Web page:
SRNA volunteers are some of the most powerful members of our community. These individuals dedicate their time, energy, and resources towards advancing our mission of supporting individuals and their families diagnosed with rare neuroimmune disorders. Were it not for our volunteers, SRNA would not exist. For almost 20 years, SRNA was an organization operating solely on the hard work of volunteers!
Through our “Volunteer Spotlight” column, we honor and share our gratitude to some of the amazing people in our community who are the fabric of SRNA.
We are pleased to honor Heidi Bournelis. Heidi, and her husband Nicholas, are organizing the 2018 Walk-Run-N-Roll in NE Ohio. The event will take place on April 29, 2018 in Canton, OH at Veteran’s Park. Heidi held a fundraiser during Thanksgiving. This is the first Walk-Run-N-Roll for NE Ohio, and SRNA is excited for the opportunity to bring together our members in that part of the state. This would not be possible without volunteers like Heidi.
We want to thank Heidi for her hard work and dedication to our mission and increasing awareness about rare neuroimmune disorders!
How did you first learn about and become involved with SRNA?
My family and I first learned about SRNA when my daughter, Alexis was diagnosed with AFM in November 2016. She had just turned 3. We were introduced to SRNA by Alexis’ neurologist. He suggested it to learn more about her condition and thought it would be a great way to find support.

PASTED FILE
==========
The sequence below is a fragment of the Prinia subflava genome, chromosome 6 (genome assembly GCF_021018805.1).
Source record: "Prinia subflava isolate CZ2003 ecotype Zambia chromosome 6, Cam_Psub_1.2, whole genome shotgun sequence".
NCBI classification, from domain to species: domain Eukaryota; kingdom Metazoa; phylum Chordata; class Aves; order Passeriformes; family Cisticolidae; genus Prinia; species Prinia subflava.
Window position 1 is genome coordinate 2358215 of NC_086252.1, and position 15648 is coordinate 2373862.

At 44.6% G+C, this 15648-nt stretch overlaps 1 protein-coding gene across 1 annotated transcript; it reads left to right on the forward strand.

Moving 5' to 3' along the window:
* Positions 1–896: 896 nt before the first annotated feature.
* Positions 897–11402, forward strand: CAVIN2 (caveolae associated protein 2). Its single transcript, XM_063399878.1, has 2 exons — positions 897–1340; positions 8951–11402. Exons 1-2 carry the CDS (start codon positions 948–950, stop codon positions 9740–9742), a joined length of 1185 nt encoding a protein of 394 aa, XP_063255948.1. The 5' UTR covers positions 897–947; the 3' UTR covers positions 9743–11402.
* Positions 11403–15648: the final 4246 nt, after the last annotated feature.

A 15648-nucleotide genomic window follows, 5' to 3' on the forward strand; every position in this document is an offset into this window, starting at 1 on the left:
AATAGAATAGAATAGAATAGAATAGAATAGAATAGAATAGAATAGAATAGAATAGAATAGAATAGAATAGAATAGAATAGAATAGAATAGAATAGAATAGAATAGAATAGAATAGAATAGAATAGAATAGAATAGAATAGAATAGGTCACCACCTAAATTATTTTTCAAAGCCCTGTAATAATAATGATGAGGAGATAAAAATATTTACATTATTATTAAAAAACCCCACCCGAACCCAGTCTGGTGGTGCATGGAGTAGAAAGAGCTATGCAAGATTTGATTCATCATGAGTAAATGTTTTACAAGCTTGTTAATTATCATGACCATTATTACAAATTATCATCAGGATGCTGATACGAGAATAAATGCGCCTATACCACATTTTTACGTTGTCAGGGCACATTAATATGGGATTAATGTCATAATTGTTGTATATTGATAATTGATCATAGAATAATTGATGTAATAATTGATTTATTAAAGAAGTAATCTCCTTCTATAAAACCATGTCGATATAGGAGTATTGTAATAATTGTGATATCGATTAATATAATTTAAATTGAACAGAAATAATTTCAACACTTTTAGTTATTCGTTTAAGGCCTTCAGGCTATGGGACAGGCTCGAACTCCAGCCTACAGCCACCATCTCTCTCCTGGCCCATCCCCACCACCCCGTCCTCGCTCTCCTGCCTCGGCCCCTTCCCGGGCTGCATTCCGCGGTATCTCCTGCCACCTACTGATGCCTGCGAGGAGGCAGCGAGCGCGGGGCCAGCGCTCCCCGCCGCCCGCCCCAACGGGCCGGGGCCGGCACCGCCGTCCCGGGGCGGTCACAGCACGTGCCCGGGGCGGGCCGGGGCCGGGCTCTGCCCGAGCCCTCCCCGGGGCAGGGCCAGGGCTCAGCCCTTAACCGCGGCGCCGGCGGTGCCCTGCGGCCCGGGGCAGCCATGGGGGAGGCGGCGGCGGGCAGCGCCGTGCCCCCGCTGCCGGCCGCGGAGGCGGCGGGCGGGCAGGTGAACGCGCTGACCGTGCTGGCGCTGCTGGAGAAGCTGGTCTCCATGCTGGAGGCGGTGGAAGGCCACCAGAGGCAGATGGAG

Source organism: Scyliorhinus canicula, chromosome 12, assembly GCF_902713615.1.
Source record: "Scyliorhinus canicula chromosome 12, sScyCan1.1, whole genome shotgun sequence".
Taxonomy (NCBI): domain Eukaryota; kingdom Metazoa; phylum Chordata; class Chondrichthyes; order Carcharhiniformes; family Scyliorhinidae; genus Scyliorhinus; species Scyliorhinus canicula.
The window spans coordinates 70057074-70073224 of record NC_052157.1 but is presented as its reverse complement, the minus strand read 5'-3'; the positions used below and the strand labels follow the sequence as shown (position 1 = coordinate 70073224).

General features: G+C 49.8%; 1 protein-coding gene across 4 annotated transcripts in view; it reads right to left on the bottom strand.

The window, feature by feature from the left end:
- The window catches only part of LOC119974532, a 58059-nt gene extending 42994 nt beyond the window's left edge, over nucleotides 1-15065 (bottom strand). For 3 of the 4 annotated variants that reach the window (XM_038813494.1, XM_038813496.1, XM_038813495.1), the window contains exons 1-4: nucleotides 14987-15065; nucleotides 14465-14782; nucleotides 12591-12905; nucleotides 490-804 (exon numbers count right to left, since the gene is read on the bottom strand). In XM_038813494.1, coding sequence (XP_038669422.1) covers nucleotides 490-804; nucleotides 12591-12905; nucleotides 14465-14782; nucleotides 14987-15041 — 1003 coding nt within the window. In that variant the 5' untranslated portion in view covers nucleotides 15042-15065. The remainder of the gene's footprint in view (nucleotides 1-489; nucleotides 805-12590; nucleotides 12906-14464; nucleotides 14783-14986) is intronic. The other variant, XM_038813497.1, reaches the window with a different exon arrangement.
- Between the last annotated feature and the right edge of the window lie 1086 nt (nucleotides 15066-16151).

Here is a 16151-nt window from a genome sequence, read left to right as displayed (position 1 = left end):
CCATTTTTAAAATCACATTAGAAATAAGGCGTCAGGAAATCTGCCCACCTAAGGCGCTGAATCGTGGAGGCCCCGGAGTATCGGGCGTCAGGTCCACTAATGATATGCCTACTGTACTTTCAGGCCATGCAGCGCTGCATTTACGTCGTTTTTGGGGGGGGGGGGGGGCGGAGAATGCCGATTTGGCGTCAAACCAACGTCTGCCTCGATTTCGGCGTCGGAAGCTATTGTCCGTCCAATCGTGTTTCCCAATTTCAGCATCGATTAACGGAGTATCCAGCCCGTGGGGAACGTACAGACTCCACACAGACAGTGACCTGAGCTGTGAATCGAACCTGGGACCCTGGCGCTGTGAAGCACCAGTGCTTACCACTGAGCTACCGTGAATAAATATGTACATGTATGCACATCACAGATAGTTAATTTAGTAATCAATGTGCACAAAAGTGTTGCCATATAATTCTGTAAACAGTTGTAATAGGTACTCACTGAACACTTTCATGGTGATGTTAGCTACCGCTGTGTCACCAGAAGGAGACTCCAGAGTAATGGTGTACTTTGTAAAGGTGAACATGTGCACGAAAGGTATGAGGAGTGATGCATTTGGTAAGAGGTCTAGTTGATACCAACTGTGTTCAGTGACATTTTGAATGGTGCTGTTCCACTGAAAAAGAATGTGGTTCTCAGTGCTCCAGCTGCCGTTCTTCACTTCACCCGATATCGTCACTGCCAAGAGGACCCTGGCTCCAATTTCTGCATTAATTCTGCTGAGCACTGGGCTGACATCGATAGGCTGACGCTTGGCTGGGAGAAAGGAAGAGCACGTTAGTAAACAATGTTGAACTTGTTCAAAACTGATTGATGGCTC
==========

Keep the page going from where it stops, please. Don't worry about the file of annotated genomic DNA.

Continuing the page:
What made you decide to become a volunteer?
The reason I decided to become a volunteer was because we just wanted to find a way to give back to SRNA. We wanted to be able to raise awareness for AFM and the many other conditions that SRNA supports. I figured if Alexis can wake up and deal with everything that she has to deal with, and with a huge smile on her face, then why can’t we give back and help in some way.
What are your goals as a volunteer?
My goal as a volunteer is to raise funds to go towards research for Transverse Myelitis, ADEM, AFM, NMOSD, and ON. We would like to be able to help other families struggling like we were and let them know that they are not alone; let them know there is a community here to help them.
As someone whose life has been impacted by a rare-neuro immune disorder, what does the mission of SRNA mean to you?
The mission means so much to me. Over a year ago, we really had nowhere to go for help. We were going from doctor to doctor trying to figure out what was wrong with Alexis. When she was finally diagnosed, and her doctor introduced us to SRNA, we were amazed by the support we received from other families that had some form of Transverse Myelitis. They really are like a second family that we care for. That’s just what people in SRNA do, they take care of each other and their families.
I am really excited that we are starting a walk here in Ohio to be able to raise more awareness in our local community. Our hope is to raise money that will go towards research and to advocate for families.
What advice would you give someone who is reading this and thinking about becoming a volunteer or Support Group Leader?
Some advice that I could give to someone thinking of volunteering for SRNA is to just take your time and we are here whenever you are ready to take on a role. You don’t have to start big. Maybe just start by going to a support group or just listening to someone who is having a hard time. We all have a part to play in this community. It doesn’t matter how big or small that part might be. We are all in this together!